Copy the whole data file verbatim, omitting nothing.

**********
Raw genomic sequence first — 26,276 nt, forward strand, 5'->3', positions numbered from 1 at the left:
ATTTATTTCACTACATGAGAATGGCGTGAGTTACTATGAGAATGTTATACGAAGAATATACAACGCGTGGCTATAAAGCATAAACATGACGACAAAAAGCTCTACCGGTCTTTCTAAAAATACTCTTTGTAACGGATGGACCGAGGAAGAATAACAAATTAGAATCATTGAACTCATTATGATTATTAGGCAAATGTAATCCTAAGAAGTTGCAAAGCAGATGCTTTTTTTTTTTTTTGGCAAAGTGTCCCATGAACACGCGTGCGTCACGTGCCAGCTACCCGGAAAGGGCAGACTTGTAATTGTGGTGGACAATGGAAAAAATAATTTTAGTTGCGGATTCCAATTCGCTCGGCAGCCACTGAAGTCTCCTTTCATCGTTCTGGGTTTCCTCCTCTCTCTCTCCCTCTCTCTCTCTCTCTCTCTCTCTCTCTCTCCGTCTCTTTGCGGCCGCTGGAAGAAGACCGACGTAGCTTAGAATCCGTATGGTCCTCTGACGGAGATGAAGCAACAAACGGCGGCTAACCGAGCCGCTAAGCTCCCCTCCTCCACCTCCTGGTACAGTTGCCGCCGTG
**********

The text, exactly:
Raw genomic sequence first — 26,276 nt, forward strand, 5'->3', positions numbered from 1 at the left:
ATTTATTTCACTACATGAGAATGGCGTGAGTTACTATGAGAATGTTATACGAAGAATATACAACGCGTGGCTATAAAGCATAAACATGACGACAAAAAGCTCTACCGGTCTTTCTAAAAATACTCTTTGTAACGGATGGACCGAGGAAGAATAACAAATTAGAATCATTGAACTCATTATGATTATTAGGCAAATGTAATCCTAAGAAGTTGCAAAGCAGATGCTTTTTTTTTTTTTTGGCAAAGTGTCCCATGAACACGCGTGCGTCACGTGCCAGCTACCCGGAAAGGGCAGACTTGTAATTGTGGTGGACAATGGAAAAAATAATTTTAGTTGCGGATTCCAATTCGCTCGGCAGCCACTGAAGTCTCCTTTCATCGTTCTGGGTTTCCTCCTCTCTCTCTCCCTCTCTCTCTCTCTCTCTCTCTCTCTCTCTCCGTCTCTTTGCGGCCGCTGGAAGAAGACCGACGTAGCTTAGAATCCGTATGGTCCTCTGACGGAGATGAAGCAACAAACGGCGGCTAACCGAGCCGCTAAGCTCCCCTCCTCCACCTCCTGGTACAGTTGCCGCCGTG